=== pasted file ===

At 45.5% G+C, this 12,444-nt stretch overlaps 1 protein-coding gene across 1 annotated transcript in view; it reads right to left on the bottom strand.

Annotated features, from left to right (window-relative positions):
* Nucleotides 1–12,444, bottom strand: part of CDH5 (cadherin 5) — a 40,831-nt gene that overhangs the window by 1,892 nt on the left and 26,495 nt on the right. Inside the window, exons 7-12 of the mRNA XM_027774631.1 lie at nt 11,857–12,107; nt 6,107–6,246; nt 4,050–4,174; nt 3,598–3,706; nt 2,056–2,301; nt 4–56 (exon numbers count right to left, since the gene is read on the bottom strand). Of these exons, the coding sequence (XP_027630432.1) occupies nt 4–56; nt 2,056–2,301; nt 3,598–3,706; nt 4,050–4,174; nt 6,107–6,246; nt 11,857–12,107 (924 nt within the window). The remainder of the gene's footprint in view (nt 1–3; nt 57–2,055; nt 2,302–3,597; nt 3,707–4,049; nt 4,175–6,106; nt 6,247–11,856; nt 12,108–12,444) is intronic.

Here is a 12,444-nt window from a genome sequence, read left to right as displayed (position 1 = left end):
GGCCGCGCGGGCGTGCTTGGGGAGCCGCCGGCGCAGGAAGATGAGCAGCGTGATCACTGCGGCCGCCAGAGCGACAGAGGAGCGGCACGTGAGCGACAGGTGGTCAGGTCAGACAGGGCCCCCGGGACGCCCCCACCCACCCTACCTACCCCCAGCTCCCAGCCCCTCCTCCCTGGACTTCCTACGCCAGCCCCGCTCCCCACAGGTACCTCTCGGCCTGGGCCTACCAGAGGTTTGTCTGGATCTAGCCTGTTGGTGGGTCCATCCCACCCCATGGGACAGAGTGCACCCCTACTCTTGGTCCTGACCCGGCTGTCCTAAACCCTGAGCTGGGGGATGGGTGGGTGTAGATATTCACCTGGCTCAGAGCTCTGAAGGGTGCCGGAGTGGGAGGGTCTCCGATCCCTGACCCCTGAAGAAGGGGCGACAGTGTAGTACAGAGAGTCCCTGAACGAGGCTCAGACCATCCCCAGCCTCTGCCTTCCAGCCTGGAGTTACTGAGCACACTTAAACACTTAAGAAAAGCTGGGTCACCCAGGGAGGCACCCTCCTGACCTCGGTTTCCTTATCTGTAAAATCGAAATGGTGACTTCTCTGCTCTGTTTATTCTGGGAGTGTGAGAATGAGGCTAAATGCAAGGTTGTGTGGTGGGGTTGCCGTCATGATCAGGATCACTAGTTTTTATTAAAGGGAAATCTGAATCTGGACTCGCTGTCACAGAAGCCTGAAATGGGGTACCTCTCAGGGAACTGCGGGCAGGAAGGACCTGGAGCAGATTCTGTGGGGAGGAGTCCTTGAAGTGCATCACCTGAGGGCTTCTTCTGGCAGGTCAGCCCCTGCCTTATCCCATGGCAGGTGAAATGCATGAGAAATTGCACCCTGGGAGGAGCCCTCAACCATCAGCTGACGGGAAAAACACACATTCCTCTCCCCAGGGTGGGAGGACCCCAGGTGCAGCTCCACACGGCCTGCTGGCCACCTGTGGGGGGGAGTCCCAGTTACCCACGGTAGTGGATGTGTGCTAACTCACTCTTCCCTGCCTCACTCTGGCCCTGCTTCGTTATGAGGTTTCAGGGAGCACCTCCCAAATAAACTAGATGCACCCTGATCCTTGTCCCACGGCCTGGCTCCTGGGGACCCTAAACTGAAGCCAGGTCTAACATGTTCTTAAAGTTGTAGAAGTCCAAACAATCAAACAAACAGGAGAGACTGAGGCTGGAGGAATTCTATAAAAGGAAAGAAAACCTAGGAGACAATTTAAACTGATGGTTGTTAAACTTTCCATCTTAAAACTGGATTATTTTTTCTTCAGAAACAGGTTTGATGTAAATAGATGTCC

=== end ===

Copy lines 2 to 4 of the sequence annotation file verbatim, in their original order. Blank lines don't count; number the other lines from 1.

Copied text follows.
Annotated features, from left to right (window-relative positions):
* Nucleotides 1–12,444, bottom strand: part of CDH5 (cadherin 5) — a 40,831-nt gene that overhangs the window by 1,892 nt on the left and 26,495 nt on the right. Inside the window, exons 7-12 of the mRNA XM_027774631.1 lie at nt 11,857–12,107; nt 6,107–6,246; nt 4,050–4,174; nt 3,598–3,706; nt 2,056–2,301; nt 4–56 (exon numbers count right to left, since the gene is read on the bottom strand). Of these exons, the coding sequence (XP_027630432.1) occupies nt 4–56; nt 2,056–2,301; nt 3,598–3,706; nt 4,050–4,174; nt 6,107–6,246; nt 11,857–12,107 (924 nt within the window). The remainder of the gene's footprint in view (nt 1–3; nt 57–2,055; nt 2,302–3,597; nt 3,707–4,049; nt 4,175–6,106; nt 6,247–11,856; nt 12,108–12,444) is intronic.

Here is a 12,444-nt window from a genome sequence, read left to right as displayed (position 1 = left end):